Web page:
Wednesday, May 09, 2012

Judge Jordan answers questions at the Bankers Club

It was a good talk -- Judge Jordan is extremely patient and answered everyone's questions, even the silly ones that drag on and on where lawyers just want to hear themselves say something.  Judge Marcus even joined in on one answer and explained that the judges on the court do not engage in "collective bargaining." 

While we had two circuit judges in attendance (which is about 20% of the court!), there is a fight brewing over President Obama's most recent nomination to the 11th Circuit -- Jill Pryor.  From the AJC:

The 11th Circuit opening, created by Judge Stanley Birch in August 2010, also has been declared a judicial emergency. The circuit has jurisdiction over cases in Georgia, Florida and Alabama.
No pick for any of the vacancies has made it to the committee hearing stage and the process typically slows in an election year, with Republicans hoping for a new administration with more friendly nominees.
But the tango between Georgia’s senators and the White House has been odd even by the standards of the often contentious judicial nomination process, according to longtime observers.
Chambliss and Isakson refuse to say why they are blocking President Barack Obama's nomination of Atlanta attorney Jill Pryor for the 11th Circuit appeals court, after both senators said they would approve her if she were nominated to the district court.
In January Chambliss and Isakson wrote to the White House saying they would approve Pryor and U.S. Magistrate Linda Walker for the district court openings, and Atlanta attorney Mark Cohen for the appeals slot.
Obama nominated Walker for the district court judgeship in early 2011, but as is often the case with multiple nominees from the same state the White House demanded she be included as a package with federal public defender Natasha Perdew Silas, whom Isakson and Chambliss blocked without giving a reason.
The Senate returned both nominees to the White House at year's end, and Obama has not renominated anyone for the district court openings.
The two senators also have not given "blue slips" to the Senate Judiciary Committee to allow a hearing on Pryor, a longstanding courtesy for home-state senators. Representatives of both senators said they do not comment on judicial nominees.
“They need to explain publicly why they’re holding up her nomination, which has been vacant for a long time,” said University of Richmond law professor Carl Tobias, who studies the confirmation process. “They’re sort of turning the Constitution on its head. The senators don’t nominate and give the president a chance to reject.”
Party politics is a potential motive. According to campaign finance records, Pryor often donates to Democrats, and last year she gave $2,500 to Obama’s re-election campaign.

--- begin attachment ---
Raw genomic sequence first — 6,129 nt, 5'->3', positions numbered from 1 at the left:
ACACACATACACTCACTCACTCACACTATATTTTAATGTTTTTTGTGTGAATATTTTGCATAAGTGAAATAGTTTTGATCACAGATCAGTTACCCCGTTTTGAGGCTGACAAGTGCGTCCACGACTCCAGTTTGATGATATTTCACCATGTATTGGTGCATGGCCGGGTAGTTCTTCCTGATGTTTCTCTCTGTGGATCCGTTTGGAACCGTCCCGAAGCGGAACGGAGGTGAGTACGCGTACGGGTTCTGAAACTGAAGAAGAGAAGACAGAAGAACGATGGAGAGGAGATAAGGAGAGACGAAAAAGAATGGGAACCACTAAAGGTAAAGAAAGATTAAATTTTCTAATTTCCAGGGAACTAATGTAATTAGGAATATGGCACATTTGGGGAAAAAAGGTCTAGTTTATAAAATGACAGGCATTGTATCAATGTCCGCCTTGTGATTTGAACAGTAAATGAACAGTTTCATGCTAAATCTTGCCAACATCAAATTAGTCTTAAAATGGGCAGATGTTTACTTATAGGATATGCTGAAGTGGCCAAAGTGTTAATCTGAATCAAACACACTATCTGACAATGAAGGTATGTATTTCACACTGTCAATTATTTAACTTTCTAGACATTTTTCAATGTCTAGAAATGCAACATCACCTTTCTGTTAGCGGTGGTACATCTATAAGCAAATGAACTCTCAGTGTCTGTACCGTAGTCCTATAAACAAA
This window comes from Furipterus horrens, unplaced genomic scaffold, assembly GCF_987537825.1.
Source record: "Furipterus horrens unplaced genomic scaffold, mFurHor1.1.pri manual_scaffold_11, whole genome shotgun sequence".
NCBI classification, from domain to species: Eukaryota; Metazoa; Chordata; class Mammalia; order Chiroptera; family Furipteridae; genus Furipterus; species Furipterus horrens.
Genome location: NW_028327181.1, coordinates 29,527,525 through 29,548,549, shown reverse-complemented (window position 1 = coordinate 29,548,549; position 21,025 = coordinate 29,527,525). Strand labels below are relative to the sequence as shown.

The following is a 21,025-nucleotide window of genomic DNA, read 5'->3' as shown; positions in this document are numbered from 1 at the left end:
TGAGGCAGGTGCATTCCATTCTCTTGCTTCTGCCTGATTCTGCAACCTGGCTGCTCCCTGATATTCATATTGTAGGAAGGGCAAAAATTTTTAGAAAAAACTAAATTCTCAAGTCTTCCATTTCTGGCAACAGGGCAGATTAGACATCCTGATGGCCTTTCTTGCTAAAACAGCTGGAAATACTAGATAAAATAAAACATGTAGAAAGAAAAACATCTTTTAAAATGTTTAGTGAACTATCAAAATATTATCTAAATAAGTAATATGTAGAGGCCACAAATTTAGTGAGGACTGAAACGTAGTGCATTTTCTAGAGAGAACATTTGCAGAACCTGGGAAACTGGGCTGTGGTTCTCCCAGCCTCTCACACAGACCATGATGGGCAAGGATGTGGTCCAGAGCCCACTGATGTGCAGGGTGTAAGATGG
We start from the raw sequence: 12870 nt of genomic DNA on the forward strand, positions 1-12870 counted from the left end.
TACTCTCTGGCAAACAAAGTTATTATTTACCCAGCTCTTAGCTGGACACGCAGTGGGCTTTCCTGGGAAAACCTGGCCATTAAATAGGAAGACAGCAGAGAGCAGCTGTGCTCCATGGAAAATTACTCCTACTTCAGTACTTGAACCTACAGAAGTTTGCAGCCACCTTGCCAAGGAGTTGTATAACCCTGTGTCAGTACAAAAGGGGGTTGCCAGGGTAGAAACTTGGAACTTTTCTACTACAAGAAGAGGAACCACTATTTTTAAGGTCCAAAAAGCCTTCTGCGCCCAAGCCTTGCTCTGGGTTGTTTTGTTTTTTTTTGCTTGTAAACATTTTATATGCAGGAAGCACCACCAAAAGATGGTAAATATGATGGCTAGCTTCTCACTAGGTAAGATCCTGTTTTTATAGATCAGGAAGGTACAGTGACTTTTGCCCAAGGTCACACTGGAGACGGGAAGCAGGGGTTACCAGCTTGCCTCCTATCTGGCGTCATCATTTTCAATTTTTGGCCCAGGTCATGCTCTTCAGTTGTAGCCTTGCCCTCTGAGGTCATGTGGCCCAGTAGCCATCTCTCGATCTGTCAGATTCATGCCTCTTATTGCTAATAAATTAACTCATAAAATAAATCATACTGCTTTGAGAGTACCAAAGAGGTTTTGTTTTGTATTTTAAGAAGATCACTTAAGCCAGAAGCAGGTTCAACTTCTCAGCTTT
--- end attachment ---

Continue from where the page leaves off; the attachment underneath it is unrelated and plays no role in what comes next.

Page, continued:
Cohen, the senators’ preferred appellate pick, served as executive counsel and chief of staff to Gov. Zell Miller.

Glenn Sugameli calls out the senators:
Glenn Sugameli, who tracks judicial nominations for the environmental group Defenders of Wildlife, noted that Georgia's two senators were outspoken in opposing filibusters of President George W. Bush's judicial nominees. In a 2005 joint op-ed in The Atlanta Journal-Constitution Chambliss and Isakson wrote “denial of an up-or-down vote goes against basic principles of fairness."
Sugameli said the turnaround is striking, considering that the senators are preventing a hearing, much less a filibuster.
“To pervert that into a situation where you’re essentially demanding the right to make all of the nominations for all of the slots is outrageous, unwarranted, and ... it really hurts the people not only in Georgia but in the rest of the circuit for whom justice delayed is going to continue to be justice denied,” Sugameli said.


South Florida Lawyers said...

"even the silly ones that drag on and on where lawyers just want to hear themselves say something."

Are there other ones?

Anonymous said...

who were the dumasses asking the stupid questions

Anonymous said...


Anonymous said...

Number of judicial vacancies: 76

Number of President Obama's nominees for judicial vacancies: 29

Number of district and circuit nominees confirmed during Obama's first term to date: 143

Number of district and circuit nominees confirming during President Bush's last term: 120

Average number of confirmations by May 9 of presidential election years: 11

Number of Obama nominees confirmed between 1/1/12 and 5/9/12: 21

Number of cloture votes to break Democratic judicial filibusters during Bush's first three years: 19

Number of votes to break Republican judicial filibusters during Obama's first three years: 6